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Alberta

“Ontario Can’t do it Alone” – Fairness Alberta Expands with Eastern Canada Campaign

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It has been just over four months since the launch of Fairness Alberta, a non-partisan Proudly Canadian, Fiercely Albertan organization, in May 2020. Fairness Alberta promotes education and discussion to combat biased government policies and regulations that restrict Alberta’s economic growth and prosperity. By highlighting Alberta’s $324 billion net contribution to the Canadian economy from 2000 to 2019, FA’s mandate is to “inform Canadians about the magnitude of the contributions Albertans make to Canada, while educating Canadian’s about the damaging fiscal, trade, energy, procurement, and infrastructure policies that chronically undermine Alberta’s – and Canada’s – potential.”

Dr. Bill Bewick, Director of Fairness Alberta

The public response to the organization throughout Alberta and across Canada has been overwhelmingly positive, according to Bill Bewick, Executive Director of Fairness Alberta. “Our factual approach is agreeable,” he says, “and even people who are skeptical of Alberta demanding more from the country are willing to listen and learn.”
On September 21, Fairness Alberta expanded into eastern Canada with the launch of their Fall 2020 Campaign in Ontario. The two-part billboard series in Toronto and Ottawa is designed to illustrate just how much Albertans have helped Ontarians carry the fiscal load in the federation over the last decade. “Many people are surprised by the fiscal contributions of each province given the size difference,” says Bewick, “people assume Ontario makes the biggest contribution, but that’s just not the case.”
From 2007-2018, Ontario contributed $98 billion net and Alberta contributed $240 billion net to the country, while the remainder of the provinces have received a combined total of $370 billion.

 

As all Canadian provinces face the daunting road to recovery following the destructive economic impacts of COVID-19, the dissemination of accurate information regarding the crucial role of Alberta in the nation’s recovery remains crucial. Arguably even more so since the recent Throne Speech, delivered by Governor General Julie Payette on September 23, has been widely criticized for once again ignoring the contributions and needs of Albertans in favor of new policies that will further restrict productivity in Alberta by targeting natural gas.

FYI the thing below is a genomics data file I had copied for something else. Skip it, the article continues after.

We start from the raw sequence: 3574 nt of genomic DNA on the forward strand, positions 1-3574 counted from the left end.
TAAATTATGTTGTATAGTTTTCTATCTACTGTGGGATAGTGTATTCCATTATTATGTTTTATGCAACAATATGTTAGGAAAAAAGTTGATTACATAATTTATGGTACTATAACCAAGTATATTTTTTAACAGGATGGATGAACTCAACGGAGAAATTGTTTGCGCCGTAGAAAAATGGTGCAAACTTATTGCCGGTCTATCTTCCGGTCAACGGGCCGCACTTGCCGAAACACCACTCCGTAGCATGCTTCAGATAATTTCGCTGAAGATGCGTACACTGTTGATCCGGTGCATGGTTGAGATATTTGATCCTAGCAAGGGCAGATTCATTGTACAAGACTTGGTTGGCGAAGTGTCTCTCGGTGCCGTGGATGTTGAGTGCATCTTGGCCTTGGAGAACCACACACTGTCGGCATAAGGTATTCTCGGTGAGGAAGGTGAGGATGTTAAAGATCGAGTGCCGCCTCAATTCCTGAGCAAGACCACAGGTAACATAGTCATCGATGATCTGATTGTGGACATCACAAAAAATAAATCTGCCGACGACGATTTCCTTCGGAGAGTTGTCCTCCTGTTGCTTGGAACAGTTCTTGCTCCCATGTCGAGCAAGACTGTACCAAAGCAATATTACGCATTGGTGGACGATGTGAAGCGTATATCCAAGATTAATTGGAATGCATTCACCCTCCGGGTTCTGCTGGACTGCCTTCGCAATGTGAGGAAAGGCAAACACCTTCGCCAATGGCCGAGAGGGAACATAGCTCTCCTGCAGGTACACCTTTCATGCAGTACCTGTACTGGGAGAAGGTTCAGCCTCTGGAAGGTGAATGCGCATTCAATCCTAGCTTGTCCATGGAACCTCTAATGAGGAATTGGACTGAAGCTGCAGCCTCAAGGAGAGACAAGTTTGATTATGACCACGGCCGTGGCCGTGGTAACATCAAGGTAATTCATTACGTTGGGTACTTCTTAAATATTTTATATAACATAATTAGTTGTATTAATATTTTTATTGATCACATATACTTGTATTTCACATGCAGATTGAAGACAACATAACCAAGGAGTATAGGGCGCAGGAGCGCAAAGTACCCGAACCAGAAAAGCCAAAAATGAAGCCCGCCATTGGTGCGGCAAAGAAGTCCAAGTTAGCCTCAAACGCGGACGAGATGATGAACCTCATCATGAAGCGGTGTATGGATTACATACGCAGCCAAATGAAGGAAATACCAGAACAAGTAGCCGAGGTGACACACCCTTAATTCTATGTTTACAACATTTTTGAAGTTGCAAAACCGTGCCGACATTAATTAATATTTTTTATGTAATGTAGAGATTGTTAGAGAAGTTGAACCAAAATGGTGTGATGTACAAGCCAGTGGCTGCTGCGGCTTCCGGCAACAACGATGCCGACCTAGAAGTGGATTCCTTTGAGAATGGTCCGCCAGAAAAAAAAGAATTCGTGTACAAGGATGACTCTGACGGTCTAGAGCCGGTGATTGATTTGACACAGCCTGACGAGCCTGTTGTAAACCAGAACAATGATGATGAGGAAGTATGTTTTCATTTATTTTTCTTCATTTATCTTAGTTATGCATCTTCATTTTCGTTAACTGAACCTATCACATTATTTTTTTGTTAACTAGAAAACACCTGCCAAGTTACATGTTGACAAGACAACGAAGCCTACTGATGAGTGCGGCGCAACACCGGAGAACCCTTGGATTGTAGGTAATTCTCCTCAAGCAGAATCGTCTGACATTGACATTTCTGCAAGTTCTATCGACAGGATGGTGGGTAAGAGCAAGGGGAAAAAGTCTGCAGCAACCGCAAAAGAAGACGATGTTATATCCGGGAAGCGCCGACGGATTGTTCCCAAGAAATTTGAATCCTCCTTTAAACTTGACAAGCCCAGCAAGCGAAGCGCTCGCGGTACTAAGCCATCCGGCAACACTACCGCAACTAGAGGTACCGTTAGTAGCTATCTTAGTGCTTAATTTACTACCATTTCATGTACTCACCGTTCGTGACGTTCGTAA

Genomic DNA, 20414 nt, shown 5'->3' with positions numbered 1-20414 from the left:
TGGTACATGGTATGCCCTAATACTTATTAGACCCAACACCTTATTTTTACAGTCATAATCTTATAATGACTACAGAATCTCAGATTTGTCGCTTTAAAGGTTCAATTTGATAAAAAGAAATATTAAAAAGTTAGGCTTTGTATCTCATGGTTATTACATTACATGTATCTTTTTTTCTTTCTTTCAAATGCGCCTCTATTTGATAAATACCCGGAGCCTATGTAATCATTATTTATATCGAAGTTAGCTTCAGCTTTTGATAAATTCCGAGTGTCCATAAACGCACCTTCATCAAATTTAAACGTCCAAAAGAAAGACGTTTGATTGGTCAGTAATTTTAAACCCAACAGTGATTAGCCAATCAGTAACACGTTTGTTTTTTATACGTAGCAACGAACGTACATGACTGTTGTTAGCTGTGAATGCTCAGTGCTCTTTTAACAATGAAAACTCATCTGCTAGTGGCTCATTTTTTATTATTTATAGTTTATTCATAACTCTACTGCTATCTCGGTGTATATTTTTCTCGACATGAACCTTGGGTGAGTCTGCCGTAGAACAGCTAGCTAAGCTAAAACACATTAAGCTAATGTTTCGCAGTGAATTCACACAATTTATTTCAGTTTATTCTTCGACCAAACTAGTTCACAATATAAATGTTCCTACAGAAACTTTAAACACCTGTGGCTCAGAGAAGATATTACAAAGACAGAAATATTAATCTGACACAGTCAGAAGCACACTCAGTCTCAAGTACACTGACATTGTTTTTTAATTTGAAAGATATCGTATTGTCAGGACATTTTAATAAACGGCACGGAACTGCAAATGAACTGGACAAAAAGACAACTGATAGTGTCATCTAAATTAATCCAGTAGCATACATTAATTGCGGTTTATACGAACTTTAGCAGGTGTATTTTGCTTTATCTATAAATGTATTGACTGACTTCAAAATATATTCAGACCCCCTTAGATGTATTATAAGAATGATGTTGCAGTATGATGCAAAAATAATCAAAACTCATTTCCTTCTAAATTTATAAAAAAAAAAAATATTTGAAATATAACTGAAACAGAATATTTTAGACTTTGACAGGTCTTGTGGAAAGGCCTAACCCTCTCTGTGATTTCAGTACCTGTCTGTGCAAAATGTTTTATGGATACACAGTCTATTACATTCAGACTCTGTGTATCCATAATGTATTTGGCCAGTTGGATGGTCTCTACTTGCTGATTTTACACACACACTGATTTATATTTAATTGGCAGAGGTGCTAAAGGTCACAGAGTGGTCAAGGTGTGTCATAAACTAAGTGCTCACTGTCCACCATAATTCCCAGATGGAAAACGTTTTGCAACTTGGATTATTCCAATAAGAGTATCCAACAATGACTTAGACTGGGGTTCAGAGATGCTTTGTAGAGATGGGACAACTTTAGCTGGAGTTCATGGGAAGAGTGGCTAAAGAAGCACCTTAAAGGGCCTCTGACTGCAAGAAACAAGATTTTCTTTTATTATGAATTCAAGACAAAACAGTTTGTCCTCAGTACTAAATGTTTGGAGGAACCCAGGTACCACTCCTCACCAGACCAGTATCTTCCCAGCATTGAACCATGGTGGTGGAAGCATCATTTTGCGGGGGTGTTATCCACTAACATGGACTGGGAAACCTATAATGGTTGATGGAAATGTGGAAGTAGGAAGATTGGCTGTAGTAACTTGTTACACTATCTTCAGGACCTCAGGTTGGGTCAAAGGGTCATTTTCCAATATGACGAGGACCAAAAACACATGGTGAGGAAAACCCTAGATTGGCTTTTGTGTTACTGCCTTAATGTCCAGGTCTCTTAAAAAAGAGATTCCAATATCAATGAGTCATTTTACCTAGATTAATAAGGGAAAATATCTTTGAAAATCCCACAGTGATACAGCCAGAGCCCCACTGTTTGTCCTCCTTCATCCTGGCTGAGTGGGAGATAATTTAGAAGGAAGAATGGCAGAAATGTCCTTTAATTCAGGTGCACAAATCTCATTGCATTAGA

Premiere Jason Kenney openly criticized the Throne Speech and the clean-fuel standard, stating, “We got a litany of policies that would strangle investment and jeopardize resource jobs when we most need the industry that generates 20 percent of government revenues in Canada” (1). 

Fairness Alberta has responded similarly to developments from the recent Throne Speech, arguing that Alberta’s role in national recovery cannot be overstated or ignored. “Alberta is an engine in the fragile Canadian economy,” says Bewick, “If that productivity is hindered by the new clean fuel standards, no other province will be able to pick up the slack.” 

The Ontario campaign is set to continue into the month of November, paired with online advertising that draws targeted audiences to their website, and the remainder of 2020 will see an expansion into British Columbia as Fairness Alberta continues to grow and fight for a fair deal for Alberta within Canada.  Bewick believes that “there are millions of fair-minded Canadians out there and showing them the importance of Alberta’s economy is critical right now to ensure the federal government works with Alberta, not against it.” 

For more information on Fairness Alberta, visit fairnessalberta.ca

For more stories, visit Todayville Calgary.

Alberta

Positive COVID-19 tests at world men's curling championship deemed “false positives”